HDR

 

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High Dynamic Range photography can result some stunning photographs.  I do not consider myself as an expert in the process, but have some experience that I think can be beneficial to other photographers.

The process starts with bracketed exposures.  I recommend at least 3 exposures. Most D-SLR cameras can take 3 bracketed exposures at +/- 2 EV.

Memory cards are inexpensive.  I like my Canon T1i where I can save both RAW and JPG.  For most shooting (except action shots) I take 3 bracketed exposures.  That way I can make an HDR photo if I want.

As I started shooting more and more HDR photos, I realized I needed a point & shoot camera to carry in my bicycle jersey pocket.  Purchased my Canon S95 because it does bracketed exposures and can record in both RAW abd JPG.

 

 

HDR Software

 

The first thing you have to do it decide what software you want to use.  As HDR photography has been gaining in popularity, more software is coming on the market.  

Software vendors will allow you to download a trial (demo) version of their software.  This generally means there will be a watermark embedded in saved images.  Each software company uses its own tone mapping algorithm.  They can produce very different results.

HDR photographers recommend that you try the software.  Some are better at enhancing "normal" images.  Others are better at creating "art" where the process is taken to extremes. Select 2 or 3 different outputs that you like. Purchase the software and enjoy.

I have included a table listing the various HDR software packages which I have found. At this time, I use Photomatix Light and HDR Photo Pro.  Short discription of these 2 software packages and links to my experiences with them are below.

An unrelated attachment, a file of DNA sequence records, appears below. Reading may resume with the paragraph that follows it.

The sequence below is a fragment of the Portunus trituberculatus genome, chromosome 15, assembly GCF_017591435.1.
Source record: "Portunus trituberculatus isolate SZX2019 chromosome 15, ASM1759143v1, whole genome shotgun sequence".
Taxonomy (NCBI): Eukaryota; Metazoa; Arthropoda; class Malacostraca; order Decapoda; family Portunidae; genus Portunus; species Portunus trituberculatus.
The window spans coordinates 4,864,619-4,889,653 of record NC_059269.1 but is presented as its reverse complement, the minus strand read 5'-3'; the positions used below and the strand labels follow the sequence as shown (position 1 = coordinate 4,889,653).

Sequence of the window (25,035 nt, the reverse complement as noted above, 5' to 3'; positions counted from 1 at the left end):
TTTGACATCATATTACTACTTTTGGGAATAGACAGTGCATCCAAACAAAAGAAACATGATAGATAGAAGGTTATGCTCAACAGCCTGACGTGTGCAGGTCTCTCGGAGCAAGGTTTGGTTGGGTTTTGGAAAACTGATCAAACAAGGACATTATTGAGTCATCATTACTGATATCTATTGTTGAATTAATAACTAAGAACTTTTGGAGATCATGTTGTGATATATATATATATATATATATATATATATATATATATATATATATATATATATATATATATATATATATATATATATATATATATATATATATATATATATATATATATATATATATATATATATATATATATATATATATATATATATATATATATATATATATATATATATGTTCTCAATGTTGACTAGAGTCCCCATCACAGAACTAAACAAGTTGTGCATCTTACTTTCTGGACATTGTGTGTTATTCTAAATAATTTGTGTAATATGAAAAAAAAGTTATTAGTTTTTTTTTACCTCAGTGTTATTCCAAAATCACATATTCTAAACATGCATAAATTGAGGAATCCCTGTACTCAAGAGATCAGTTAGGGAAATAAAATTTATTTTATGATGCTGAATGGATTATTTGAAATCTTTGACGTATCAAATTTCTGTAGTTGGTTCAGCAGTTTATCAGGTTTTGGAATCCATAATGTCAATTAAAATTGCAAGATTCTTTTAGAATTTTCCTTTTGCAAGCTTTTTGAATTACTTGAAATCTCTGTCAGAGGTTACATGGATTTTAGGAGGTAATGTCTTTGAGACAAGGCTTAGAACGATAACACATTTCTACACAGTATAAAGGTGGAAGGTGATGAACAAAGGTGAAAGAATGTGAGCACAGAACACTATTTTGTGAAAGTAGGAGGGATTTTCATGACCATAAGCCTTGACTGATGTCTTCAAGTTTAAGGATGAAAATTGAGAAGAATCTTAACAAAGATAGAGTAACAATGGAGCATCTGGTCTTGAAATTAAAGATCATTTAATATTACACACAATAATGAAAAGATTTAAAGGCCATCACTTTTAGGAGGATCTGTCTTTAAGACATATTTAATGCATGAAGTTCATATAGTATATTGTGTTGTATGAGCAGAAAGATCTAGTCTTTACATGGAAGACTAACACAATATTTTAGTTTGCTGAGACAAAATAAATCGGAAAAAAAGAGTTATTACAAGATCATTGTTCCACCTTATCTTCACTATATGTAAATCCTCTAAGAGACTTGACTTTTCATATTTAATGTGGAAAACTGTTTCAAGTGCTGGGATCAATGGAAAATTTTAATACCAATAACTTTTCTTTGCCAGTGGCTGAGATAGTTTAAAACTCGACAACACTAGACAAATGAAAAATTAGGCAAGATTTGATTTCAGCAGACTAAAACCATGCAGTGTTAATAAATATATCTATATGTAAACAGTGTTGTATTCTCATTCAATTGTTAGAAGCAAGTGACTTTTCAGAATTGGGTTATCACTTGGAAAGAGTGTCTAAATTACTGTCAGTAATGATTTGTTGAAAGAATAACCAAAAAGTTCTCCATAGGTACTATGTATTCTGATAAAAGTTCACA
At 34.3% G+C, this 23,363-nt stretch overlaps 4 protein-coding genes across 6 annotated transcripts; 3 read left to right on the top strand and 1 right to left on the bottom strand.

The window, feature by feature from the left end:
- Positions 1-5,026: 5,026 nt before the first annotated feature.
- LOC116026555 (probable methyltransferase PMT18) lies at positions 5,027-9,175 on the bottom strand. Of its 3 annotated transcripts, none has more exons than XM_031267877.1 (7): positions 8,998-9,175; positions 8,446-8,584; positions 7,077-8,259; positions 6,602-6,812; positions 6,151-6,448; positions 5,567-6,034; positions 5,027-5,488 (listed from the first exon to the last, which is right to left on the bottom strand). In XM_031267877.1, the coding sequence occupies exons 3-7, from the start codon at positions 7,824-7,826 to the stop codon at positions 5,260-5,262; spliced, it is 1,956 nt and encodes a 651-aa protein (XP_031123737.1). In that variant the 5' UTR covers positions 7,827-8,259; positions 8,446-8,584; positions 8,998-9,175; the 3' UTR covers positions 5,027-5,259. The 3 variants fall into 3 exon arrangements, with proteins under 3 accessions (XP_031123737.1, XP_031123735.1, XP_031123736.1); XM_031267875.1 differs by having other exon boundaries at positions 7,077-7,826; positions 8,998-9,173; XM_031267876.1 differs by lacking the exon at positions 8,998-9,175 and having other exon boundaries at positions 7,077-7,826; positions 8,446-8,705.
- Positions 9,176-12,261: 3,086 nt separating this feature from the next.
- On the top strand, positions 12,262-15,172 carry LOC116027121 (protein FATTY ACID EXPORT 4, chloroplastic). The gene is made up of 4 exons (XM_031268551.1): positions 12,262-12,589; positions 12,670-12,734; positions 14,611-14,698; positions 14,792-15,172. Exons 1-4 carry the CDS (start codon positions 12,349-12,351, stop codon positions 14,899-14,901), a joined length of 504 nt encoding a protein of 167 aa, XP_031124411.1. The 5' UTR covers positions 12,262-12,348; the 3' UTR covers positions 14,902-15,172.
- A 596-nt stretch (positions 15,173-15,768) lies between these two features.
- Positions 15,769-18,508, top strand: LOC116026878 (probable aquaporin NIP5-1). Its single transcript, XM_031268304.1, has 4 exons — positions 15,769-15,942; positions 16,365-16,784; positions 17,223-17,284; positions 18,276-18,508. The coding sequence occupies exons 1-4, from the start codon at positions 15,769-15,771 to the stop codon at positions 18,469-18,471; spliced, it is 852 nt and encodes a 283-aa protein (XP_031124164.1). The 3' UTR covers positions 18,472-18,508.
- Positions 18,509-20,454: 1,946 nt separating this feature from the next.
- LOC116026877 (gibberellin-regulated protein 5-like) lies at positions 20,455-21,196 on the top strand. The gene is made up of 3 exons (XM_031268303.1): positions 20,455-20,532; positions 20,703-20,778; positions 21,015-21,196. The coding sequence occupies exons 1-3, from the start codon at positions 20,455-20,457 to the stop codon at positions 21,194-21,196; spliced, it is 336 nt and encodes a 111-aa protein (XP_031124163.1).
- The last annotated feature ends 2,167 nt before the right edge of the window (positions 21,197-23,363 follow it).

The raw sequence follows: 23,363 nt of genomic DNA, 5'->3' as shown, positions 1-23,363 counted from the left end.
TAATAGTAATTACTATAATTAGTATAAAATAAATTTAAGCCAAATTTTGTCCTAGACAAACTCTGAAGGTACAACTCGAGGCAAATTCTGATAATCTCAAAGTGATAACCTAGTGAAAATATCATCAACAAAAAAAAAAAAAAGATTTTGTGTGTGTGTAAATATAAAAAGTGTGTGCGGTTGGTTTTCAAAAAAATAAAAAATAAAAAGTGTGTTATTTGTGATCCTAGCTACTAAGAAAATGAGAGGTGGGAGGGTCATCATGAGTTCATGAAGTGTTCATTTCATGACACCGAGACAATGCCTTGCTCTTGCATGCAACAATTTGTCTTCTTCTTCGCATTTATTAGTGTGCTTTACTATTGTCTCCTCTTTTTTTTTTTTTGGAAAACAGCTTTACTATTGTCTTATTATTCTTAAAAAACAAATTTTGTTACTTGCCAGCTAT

I prefer to start from RAW files for processing HDR images.  That can cause problems when you purchase a new camera.  Software companies can be a little slow developing RAW convertors.  In those cases, I have to use the JPG files.

 

 

 

Photomatix Light

 

This was the first HDR processing software that I used.  I am using the current 64 bit version 2.0.2.  This software has been updated to version 3 and the name has been changed to Photomatix Essentials

Photomatix Light by HDRsoft.com
$39.00 download

This is great software to use as you learn about the HDR process.  The price is right and you can get some stunning photos.  It is a little too easy to end up with a "over done" photo.

I recently started using the newer version Photomatix Essentials.  It has more pre-sets, including B&W conversions.

 

HDR Photo Pro

 

I have been using this software for most of my HDR work.  It gives me the best "true to life" rendition the tones.

HDR Photo Pro by Everimaging.com
$129.00 download (Price dropped to $79.00)

This software came on the market the end of 2010.  It is currently in version 1.0.0.

 With the uncertain status of HDR Photo Pro, I have been looking at additional HDR software packages.  Fhotoroom HDR shows some promise (previous Artizen HDR).  

Also evaluating Luminance HDR.  This is open source software (you Linux users know about open source software).  It is available in Windows 32, Windows 64, Mac OSx, and Linux versions.

Tom Winfield PhotographyEquipmentSoftwareHDR

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